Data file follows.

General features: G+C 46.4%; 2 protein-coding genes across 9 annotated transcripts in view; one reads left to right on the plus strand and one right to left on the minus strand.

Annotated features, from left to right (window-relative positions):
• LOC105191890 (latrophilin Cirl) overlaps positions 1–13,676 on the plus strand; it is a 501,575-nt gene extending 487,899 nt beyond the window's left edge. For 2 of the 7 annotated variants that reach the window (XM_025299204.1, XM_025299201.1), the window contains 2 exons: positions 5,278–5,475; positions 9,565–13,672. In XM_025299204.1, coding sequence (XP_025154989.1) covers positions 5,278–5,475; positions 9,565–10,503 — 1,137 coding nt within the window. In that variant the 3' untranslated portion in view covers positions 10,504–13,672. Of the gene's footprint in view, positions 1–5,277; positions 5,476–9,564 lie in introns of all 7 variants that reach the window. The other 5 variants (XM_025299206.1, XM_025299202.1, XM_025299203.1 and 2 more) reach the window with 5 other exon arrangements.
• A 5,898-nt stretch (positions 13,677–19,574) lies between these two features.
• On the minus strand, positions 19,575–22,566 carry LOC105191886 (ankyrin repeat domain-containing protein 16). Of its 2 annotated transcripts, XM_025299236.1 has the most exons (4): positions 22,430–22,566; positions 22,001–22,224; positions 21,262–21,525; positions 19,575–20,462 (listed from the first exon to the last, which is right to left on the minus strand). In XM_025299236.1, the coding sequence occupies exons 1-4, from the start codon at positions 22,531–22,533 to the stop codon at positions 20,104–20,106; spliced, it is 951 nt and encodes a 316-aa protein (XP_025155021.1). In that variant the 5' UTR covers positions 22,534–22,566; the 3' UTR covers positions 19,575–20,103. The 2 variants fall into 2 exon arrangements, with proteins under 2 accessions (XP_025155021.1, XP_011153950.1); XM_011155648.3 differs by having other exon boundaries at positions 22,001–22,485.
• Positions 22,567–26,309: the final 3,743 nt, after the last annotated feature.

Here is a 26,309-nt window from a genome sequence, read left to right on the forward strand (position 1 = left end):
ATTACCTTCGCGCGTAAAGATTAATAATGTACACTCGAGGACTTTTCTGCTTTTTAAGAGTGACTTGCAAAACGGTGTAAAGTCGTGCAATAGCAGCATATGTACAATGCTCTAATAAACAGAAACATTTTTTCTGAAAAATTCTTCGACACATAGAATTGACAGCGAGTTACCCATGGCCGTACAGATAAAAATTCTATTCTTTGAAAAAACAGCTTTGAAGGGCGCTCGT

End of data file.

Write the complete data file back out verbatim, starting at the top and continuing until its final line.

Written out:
General features: G+C 46.4%; 2 protein-coding genes across 9 annotated transcripts in view; one reads left to right on the plus strand and one right to left on the minus strand.

Annotated features, from left to right (window-relative positions):
• LOC105191890 (latrophilin Cirl) overlaps positions 1–13,676 on the plus strand; it is a 501,575-nt gene extending 487,899 nt beyond the window's left edge. For 2 of the 7 annotated variants that reach the window (XM_025299204.1, XM_025299201.1), the window contains 2 exons: positions 5,278–5,475; positions 9,565–13,672. In XM_025299204.1, coding sequence (XP_025154989.1) covers positions 5,278–5,475; positions 9,565–10,503 — 1,137 coding nt within the window. In that variant the 3' untranslated portion in view covers positions 10,504–13,672. Of the gene's footprint in view, positions 1–5,277; positions 5,476–9,564 lie in introns of all 7 variants that reach the window. The other 5 variants (XM_025299206.1, XM_025299202.1, XM_025299203.1 and 2 more) reach the window with 5 other exon arrangements.
• A 5,898-nt stretch (positions 13,677–19,574) lies between these two features.
• On the minus strand, positions 19,575–22,566 carry LOC105191886 (ankyrin repeat domain-containing protein 16). Of its 2 annotated transcripts, XM_025299236.1 has the most exons (4): positions 22,430–22,566; positions 22,001–22,224; positions 21,262–21,525; positions 19,575–20,462 (listed from the first exon to the last, which is right to left on the minus strand). In XM_025299236.1, the coding sequence occupies exons 1-4, from the start codon at positions 22,531–22,533 to the stop codon at positions 20,104–20,106; spliced, it is 951 nt and encodes a 316-aa protein (XP_025155021.1). In that variant the 5' UTR covers positions 22,534–22,566; the 3' UTR covers positions 19,575–20,103. The 2 variants fall into 2 exon arrangements, with proteins under 2 accessions (XP_025155021.1, XP_011153950.1); XM_011155648.3 differs by having other exon boundaries at positions 22,001–22,485.
• Positions 22,567–26,309: the final 3,743 nt, after the last annotated feature.

Here is a 26,309-nt window from a genome sequence, read left to right on the forward strand (position 1 = left end):
ATTACCTTCGCGCGTAAAGATTAATAATGTACACTCGAGGACTTTTCTGCTTTTTAAGAGTGACTTGCAAAACGGTGTAAAGTCGTGCAATAGCAGCATATGTACAATGCTCTAATAAACAGAAACATTTTTTCTGAAAAATTCTTCGACACATAGAATTGACAGCGAGTTACCCATGGCCGTACAGATAAAAATTCTATTCTTTGAAAAAACAGCTTTGAAGGGCGCTCGT